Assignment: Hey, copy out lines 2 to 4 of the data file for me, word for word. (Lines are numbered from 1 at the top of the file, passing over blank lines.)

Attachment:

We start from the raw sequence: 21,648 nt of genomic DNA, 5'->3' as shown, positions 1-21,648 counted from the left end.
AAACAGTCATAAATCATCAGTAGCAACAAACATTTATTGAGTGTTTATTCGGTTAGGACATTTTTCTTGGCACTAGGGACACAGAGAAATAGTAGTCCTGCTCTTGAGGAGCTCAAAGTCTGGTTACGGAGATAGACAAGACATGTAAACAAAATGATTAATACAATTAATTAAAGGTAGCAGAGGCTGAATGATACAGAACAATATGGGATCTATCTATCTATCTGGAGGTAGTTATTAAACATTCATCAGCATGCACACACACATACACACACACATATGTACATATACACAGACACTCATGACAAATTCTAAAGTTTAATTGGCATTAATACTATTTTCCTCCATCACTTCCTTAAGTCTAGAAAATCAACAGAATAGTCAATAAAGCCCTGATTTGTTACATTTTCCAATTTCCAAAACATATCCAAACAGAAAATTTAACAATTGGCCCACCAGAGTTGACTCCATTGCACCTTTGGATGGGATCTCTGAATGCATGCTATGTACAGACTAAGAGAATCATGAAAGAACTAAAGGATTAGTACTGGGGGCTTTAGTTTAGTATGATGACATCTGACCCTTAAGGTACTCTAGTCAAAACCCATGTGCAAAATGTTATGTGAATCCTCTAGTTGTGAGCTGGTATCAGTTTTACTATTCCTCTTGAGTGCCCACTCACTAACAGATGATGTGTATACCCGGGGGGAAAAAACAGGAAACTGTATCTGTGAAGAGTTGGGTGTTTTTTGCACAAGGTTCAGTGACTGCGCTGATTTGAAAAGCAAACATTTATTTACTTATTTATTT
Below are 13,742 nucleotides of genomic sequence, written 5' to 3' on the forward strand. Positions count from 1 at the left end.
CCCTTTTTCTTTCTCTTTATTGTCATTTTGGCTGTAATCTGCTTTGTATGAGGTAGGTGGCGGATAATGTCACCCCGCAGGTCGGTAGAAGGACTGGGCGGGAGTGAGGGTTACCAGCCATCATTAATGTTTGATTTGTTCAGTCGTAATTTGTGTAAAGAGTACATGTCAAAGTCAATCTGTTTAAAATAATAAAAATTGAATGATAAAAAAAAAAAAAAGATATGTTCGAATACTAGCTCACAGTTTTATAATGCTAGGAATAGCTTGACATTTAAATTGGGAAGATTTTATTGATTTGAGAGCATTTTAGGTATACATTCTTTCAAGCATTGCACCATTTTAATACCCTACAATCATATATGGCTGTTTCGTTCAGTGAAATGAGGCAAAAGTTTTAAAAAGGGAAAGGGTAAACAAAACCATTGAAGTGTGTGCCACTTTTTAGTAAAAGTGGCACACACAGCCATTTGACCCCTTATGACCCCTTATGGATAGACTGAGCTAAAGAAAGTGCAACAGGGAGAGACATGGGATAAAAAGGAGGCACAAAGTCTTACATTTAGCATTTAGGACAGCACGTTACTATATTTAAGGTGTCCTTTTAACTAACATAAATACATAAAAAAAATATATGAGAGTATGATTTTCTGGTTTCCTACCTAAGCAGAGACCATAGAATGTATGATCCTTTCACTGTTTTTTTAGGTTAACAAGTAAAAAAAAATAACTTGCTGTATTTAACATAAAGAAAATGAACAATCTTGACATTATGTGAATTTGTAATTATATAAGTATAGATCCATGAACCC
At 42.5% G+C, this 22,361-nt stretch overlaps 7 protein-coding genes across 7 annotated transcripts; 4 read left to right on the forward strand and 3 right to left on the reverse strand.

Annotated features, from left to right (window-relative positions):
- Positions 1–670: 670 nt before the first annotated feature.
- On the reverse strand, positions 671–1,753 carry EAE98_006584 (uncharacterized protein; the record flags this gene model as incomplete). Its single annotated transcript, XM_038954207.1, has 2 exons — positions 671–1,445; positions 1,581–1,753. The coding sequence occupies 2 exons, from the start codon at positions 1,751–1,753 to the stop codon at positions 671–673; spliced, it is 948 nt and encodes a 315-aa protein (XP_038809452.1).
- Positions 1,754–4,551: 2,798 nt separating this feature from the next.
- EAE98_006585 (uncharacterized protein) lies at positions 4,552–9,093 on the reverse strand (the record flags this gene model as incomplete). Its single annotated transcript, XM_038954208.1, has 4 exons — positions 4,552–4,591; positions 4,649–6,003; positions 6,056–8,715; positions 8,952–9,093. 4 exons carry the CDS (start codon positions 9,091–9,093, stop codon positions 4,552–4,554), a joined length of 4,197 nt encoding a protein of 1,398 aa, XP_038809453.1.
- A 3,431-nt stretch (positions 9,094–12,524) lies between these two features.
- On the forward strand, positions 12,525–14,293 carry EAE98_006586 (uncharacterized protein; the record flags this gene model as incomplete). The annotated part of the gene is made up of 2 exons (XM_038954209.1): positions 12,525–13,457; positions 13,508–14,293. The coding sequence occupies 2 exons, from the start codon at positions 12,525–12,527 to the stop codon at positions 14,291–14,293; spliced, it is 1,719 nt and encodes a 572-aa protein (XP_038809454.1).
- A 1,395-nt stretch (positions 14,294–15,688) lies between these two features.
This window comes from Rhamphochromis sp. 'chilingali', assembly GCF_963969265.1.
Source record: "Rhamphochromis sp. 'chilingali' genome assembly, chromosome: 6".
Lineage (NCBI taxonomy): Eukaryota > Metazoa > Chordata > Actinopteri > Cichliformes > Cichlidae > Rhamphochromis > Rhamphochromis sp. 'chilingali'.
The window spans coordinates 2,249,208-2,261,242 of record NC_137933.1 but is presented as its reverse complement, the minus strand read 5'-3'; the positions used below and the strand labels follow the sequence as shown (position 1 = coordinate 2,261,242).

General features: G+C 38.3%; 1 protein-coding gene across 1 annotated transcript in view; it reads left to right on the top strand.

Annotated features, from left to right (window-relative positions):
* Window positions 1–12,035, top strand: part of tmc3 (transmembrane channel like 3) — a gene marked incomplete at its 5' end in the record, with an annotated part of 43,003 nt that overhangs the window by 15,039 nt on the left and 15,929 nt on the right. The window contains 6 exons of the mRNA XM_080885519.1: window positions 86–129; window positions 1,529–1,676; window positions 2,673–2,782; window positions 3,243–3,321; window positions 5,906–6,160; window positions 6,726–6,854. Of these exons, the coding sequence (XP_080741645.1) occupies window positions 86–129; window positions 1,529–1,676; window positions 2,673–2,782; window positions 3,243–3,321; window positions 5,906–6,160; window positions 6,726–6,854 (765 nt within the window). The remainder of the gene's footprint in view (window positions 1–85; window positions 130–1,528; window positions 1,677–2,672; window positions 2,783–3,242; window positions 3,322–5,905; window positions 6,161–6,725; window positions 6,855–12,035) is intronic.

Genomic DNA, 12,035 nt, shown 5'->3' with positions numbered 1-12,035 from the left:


AAACAGTCATAAATCATCAGTAGCAACAAACATTTATTGAGTGTTTATTCGGTTAGGACATTTTTCTTGGCACTAGGGACACAGAGAAATAGTAGTCCTGCTCTTGAGGAGCTCAAAGTCTGGTTACGGAGATAGACAAGACATGTAAACAAAATGATTAATACAATTAATTAAAGGTAGCAGAGGCTGAATGATACAGAACAATATGGGATCTATCTATCTATCTGGAGGTAGTTATTAAACATTCATCAGCATGCACACACACATACACACACACATATGTACATATACACAGACACTCATGACAAATTCTAAAGTTTAATTGGCATTAATACTATTTTCCTCCATCACTTCCTTAAGTCTAGAAAATCAACAGAATAGTCAATAAAGCCCTGATTTGTTACATTTTCCAATTTCCAAAACATATCCAAACAGAAAATTTAACAATTGGCCCACCAGAGTTGACTCCATTGCACCTTTGGATGGGATCTCTGAATGCATGCTATGTACAGACTAAGAGAATCATGAAAGAACTAAAGGATTAGTACTGGGGGCTTTAGTTTAGTATGATGACATCTGACCCTTAAGGTACTCTAGTCAAAACCCATGTGCAAAATGTTATGTGAATCCTCTAGTTGTGAGCTGGTATCAGTTTTACTATTCCTCTTGAGTGCCCACTCACTAACAGATGATGTGTATACCCGGGGGGAAAAAACAGGAAACTGTATCTGTGAAGAGTTGGGTGTTTTTTGCACAAGGTTCAGTGACTGCGCTGATTTGAAAAGCAAACATTTATTTACTTATTTATTT
Below are 13,742 nucleotides of genomic sequence, written 5' to 3' on the forward strand. Positions count from 1 at the left end.
CCCTTTTTCTTTCTCTTTATTGTCATTTTGGCTGTAATCTGCTTTGTATGAGGTAGGTGGCGGATAATGTCACCCCGCAGGTCGGTAGAAGGACTGGGCGGGAGTGAGGGTTACCAGCCATCATTAATGTTTGATTTGTTCAGTCGTAATTTGTGTAAAGAGTACATGTCAAAGTCAATCTGTTTAAAATAATAAAAATTGAATGATAAAAAAAAAAAAAAGATATGTTCGAATACTAGCTCACAGTTTTATAATGCTAGGAATAGCTTGACATTTAAATTGGGAAGATTTTATTGATTTGAGAGCATTTTAGGTATACATTCTTTCAAGCATTGCACCATTTTAATACCCTACAATCATATATGGCTGTTTCGTTCAGTGAAATGAGGCAAAAGTTTTAAAAAGGGAAAGGGTAAACAAAACCATTGAAGTGTGTGCCACTTTTTAGTAAAAGTGGCACACACAGCCATTTGACCCCTTATGACCCCTTATGGATAGACTGAGCTAAAGAAAGTGCAACAGGGAGAGACATGGGATAAAAAGGAGGCACAAAGTCTTACATTTAGCATTTAGGACAGCACGTTACTATATTTAAGGTGTCCTTTTAACTAACATAAATACATAAAAAAAATATATGAGAGTATGATTTTCTGGTTTCCTACCTAAGCAGAGACCATAGAATGTATGATCCTTTCACTGTTTTTTTAGGTTAACAAGTAAAAAAAAATAACTTGCTGTATTTAACATAAAGAAAATGAACAATCTTGACATTATGTGAATTTGTAATTATATAAGTATAGATCCATGAACCC